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December 18, 2019

December 11, 2019

  • Water rights activist Maude Barlow eschews sanitized language to take on what she calls the “lords of water,” fighting global and local battles to turn communities “blue.” Barlow’s new book, “Whose Water Is It Anyway?: Taking Water Protection Into Public Hands” is the subject of our latest BookShelf review.

  • Millions of acres of pristine Arctic wilderness long at the heart of a national debate over energy development and conservation are expected to be in the news again in 2020, with renewed plans to open land for drilling. The latest TipSheet explains the backstory and why the Arctic National Wildlife Refuge matters, plus story ideas and reporting resources.

December 4, 2019

  • The data on dirty air is devastating. But it wasn’t just the numbers that prompted freelance journalist Beth Gardiner to chase the story of worsening air pollution around the globe. It was also the impact on human lives and the intersection with politics, power and money. She explains in our latest feature story. Plus, resources for your own reporting.

  • If radon is the forgotten environmental health story, per our recent TipSheet, then at least journalists ready to report have some good resources to do it. Our latest Reporter’s Toolbox details several databases that provide invaluable info on the problem, including a new comprehensive, and mappable, database from the Centers for Disease Control.

November 27, 2019

November 20, 2019

  • When it comes to rare species, good news can be equally rare. But that makes their stories all the more compelling to tell. And that’s why our latest Reporter’s Toolbox details a leading database, soon to be updated, called Red List. Plus, other species databases for reporters.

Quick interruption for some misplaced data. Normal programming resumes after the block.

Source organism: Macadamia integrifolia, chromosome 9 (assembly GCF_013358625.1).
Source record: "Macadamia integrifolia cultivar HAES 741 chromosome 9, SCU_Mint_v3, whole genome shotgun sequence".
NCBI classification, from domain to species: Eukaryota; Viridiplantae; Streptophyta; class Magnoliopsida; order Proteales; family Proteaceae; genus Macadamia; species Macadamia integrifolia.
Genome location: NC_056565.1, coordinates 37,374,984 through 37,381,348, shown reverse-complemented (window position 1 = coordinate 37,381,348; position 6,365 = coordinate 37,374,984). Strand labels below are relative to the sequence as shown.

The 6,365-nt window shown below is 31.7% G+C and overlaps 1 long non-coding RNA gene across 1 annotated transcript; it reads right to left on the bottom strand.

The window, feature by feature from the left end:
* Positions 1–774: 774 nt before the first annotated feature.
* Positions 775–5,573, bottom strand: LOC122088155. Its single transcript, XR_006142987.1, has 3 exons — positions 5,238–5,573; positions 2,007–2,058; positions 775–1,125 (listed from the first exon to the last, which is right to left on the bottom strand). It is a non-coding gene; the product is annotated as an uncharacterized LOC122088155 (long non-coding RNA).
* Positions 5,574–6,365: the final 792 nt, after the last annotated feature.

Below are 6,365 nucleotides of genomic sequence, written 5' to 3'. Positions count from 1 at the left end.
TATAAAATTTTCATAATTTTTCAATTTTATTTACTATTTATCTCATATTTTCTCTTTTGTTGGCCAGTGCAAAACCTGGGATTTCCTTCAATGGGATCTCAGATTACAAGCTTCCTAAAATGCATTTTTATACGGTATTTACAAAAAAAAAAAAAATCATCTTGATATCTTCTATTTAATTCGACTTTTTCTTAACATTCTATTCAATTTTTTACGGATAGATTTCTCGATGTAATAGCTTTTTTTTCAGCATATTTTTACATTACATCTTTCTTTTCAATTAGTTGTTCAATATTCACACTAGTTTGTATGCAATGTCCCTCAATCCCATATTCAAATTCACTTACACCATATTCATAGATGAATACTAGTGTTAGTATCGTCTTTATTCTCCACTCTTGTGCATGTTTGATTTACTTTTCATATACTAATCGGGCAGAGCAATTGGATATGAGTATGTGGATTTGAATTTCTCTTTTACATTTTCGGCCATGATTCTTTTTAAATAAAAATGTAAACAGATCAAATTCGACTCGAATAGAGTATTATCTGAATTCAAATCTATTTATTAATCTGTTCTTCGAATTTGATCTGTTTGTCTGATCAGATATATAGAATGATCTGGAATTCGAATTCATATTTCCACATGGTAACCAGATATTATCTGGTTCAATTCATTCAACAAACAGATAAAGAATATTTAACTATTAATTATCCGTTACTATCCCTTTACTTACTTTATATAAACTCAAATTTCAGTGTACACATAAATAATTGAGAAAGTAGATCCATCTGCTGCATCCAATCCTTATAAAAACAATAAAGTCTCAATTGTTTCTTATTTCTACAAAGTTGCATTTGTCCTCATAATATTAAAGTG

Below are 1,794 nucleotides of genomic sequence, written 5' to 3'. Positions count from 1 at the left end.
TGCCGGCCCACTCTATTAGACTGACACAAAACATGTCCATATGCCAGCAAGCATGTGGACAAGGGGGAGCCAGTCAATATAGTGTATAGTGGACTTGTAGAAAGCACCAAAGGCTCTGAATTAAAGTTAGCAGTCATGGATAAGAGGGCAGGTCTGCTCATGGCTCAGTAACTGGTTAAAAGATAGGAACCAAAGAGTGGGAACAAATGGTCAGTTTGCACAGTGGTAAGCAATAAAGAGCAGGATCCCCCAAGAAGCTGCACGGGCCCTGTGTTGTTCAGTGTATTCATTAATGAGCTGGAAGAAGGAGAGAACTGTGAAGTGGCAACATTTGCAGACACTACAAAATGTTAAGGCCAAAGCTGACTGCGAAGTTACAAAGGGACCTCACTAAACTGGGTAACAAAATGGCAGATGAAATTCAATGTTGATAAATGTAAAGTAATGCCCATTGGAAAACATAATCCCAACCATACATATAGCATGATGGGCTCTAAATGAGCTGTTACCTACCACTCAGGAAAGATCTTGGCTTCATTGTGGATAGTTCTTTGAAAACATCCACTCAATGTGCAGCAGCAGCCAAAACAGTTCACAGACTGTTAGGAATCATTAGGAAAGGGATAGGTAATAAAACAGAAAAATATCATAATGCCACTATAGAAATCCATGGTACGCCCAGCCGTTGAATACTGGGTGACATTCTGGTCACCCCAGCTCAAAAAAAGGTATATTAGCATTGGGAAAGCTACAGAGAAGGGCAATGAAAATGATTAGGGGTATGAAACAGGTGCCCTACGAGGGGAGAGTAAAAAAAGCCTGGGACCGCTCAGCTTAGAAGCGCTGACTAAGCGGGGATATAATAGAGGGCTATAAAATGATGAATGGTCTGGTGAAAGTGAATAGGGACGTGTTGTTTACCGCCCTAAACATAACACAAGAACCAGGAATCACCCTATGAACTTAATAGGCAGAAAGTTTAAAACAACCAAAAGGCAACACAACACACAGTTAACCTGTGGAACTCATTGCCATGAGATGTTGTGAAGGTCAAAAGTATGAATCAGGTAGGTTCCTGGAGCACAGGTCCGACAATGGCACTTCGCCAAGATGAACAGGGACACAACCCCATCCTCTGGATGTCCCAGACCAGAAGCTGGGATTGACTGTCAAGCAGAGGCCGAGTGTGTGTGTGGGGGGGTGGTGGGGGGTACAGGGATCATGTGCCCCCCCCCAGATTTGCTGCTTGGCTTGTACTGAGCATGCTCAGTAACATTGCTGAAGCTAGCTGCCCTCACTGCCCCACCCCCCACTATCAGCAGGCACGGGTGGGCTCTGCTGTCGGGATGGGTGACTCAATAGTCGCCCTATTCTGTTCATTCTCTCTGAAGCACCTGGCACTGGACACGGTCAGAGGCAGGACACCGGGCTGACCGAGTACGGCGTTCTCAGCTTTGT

November 13, 2019

  • A match made in heaven — that’s how veteran National Geographic photojournalist Peter Essick sees the combination of drone photography and environmental journalism. In the latest EJ InSight, Essick shares insights and photos from his most recent drone project, capturing the restoration of the Great Lakes. Plus, in a sidebar, Essick gives practical advice on learning to fly your own drone.

  • A massive transportation measure is working its way through Congress, with environmental elements including climate change and public transit. But will this “must-pass” measure actually pass in the coming year? Or will it be bogged down by politics or looming questions of how to pay for it? A new Issue Backgrounder explains.

  • Veteran National Geographic photojournalist Peter Essick offers practical advice on learning to fly your own drone. Plus, he shares insights and photos from his most recent drone project, capturing the restoration of the Great Lakes, and explains why he sees the combination of drone photography and environmental journalism as a match made in heaven.

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